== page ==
• a large plant, typically over four meters in height, a single trunk which grows in girth with age and branches which also grow in circumference with age
    • Example:
      • The girl loves to sit under the large tree.
  • trunk
    • trunk, trunks[tɹʌŋk](noun)
    • Definition:
      • the (usually single) upright part of a tree, between the roots and the branches
    • Example:
      • The trunk is so large that you cannot put your arms around it.
  • branch
    • branch, branches[bɹæntʃ](noun)
    • Definition:
      • the woody part of a tree arising from the trunk and usually dividing
    • Example:
      • The new tree finally grew branches.
  • leaf
    • leaf, leaves[liːf](noun)
    • Definition:
      • the usually green and flat organ that represents the most prominent feature of most vegetative plants
    • Example:
      • Many leaves turn red in the fall.
  • root
    • root, roots[ruːt](noun)
    • Definition:
      • the part of a plant, generally underground, that absorbs water and nutrients
    • Example:
      • Sometimes you can see some of the roots of a tree above the ground.
      • Homophone(s):
  • twig
    • twig, twigs[twɪɡ](noun)
    • Definition:
      • a small thin branch of a tree or bush
    • Example:
      • There are two types of twig, vegetative twigs and fruiting spurs.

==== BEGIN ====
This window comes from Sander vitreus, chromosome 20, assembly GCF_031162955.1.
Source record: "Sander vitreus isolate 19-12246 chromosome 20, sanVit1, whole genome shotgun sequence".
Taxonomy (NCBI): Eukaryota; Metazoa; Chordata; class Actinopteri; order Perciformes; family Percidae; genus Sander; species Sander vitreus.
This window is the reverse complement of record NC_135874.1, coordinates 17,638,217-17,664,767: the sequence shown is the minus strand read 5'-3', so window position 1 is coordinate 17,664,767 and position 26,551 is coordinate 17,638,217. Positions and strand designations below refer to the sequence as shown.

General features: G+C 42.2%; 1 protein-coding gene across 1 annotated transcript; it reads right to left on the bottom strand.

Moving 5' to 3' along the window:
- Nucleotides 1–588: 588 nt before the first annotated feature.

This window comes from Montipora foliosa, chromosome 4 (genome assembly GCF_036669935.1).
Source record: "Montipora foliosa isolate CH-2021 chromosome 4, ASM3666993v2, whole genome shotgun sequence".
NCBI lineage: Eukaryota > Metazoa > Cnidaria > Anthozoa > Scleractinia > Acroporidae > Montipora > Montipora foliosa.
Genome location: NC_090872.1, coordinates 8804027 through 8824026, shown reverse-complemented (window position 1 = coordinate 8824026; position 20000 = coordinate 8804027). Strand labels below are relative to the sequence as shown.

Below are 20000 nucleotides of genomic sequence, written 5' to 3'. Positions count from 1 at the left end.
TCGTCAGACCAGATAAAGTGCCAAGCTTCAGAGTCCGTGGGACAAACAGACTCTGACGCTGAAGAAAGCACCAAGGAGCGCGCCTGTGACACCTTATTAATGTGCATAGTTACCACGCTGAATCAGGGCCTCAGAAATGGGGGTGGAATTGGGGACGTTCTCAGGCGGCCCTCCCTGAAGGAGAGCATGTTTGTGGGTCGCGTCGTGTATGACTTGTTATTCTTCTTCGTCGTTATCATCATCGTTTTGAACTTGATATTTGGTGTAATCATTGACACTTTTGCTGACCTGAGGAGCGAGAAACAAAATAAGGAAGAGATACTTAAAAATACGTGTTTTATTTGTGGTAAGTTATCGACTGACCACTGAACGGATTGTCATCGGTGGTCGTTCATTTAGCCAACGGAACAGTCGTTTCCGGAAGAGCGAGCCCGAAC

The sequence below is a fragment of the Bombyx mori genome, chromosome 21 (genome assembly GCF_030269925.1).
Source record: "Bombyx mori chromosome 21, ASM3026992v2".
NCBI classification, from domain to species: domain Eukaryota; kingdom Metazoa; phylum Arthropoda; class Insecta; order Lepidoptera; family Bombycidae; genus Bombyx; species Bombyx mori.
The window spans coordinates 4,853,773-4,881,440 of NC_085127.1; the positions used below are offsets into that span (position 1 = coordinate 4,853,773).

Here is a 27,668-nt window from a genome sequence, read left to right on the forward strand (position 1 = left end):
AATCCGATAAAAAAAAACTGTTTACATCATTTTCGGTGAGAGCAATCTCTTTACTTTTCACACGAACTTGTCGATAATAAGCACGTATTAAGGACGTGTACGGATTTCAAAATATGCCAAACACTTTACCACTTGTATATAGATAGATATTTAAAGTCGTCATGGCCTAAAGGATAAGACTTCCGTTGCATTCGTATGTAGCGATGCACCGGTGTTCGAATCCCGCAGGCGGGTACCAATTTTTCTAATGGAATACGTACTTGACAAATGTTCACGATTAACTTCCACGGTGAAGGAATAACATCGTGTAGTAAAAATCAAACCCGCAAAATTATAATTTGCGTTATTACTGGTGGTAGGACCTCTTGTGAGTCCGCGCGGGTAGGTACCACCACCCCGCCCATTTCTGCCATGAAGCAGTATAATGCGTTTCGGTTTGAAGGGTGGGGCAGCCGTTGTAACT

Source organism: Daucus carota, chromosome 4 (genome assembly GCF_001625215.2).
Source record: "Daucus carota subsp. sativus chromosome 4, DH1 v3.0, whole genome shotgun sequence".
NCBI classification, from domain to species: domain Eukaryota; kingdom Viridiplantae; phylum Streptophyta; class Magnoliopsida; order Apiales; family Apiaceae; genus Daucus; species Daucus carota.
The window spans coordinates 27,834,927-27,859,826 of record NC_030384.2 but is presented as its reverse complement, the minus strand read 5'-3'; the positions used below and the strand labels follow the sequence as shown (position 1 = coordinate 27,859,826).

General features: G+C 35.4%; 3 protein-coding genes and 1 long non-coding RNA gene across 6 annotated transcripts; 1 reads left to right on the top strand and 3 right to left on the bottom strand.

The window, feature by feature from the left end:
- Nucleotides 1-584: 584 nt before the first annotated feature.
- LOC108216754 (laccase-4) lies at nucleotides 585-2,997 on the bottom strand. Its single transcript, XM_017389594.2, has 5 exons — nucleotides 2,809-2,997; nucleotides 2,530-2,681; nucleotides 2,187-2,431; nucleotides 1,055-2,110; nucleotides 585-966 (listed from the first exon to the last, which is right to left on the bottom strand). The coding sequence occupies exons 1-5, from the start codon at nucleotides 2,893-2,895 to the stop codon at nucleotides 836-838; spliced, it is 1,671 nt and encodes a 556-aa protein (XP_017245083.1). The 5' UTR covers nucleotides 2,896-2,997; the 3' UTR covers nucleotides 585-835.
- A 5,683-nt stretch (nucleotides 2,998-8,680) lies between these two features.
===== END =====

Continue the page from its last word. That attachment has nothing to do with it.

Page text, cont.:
• bark
    • bark, barks[bɑː(ɹ)k](noun)
    • Definition:
      • the exterior covering of the trunk and branches of a tree
    • Example:
      • Bark overlays the wood and consists of the inner bark and the outer bark.
      • Synonym(s):
  • fir
    • fir, firs[fɜː(r)](noun)
    • Definition:
      • evergreen conifers with needle-like leaves that are attached to the twig by a base that resembles a small suction cup, also having cylindrical cones
    • Example:
      • I can almost smell the fir scent.
      • Homophone(s):
  • cone
    • cone, cones[kəʊn](noun)
    • Definition:
      • the fruit of a conifer
    • Example:
      • Sean likes collecting cones.
  • oak tree
    • oak tree, oak trees(noun)
    • Definition:
      • a tree of the genus Quercus, bearing acorns and having lobed leaves
    • Example:
      • Many oak trees together look beautiful.
  • acorn
    • acorn, acorns[ˈākôrn](noun)
    • Definition:
      • the fruit of the oak, being an oval nut growing in a woody cup or cupule
    • Example:
      • Acorns take between 6 or 24 months (depending on the species) to mature.
  • beech
    • beech, beeches[biːʧ](noun)
    • Definition:
      • a tree of the genus Fagus having a smooth, light grey trunk, oval, pointed leaves and many branches
    • Example:
      • Beeches are native to temperate Europe, Asia and North America.
  • birch
    • birch, birch[bərch](noun)
    • Definition:
      • generally small to medium-size trees or shrubs, mostly of temperate climates, their simple leaves may be toothed or pointed and their fruit is a small samara
    • Example:
      • The bark of all birches is characteristically marked with long horizontal lenticels.
  • maple tree
    • maple tree, maple trees(noun)
    • Definition:
      • trees growing to 10–45 meters in height, most species are deciduous, but a few in southern Asia and the Mediterranean region are evergreen, distinguished by opposite leaf arrangement
    • Example:
      • Maple flowers are green, yellow, orange or red.
  • palm tree
    • palm tree, palm trees(noun)
    • Definition:
      • common name for a tree of the genus Arecaceae usually characterised by having a single stem or trunk, directly from which sprout several leaves or fronds giving a shape like an outstretched hand
    • Example:
      • Palm trees are often found on the beach.

2. Vocabulary Trainer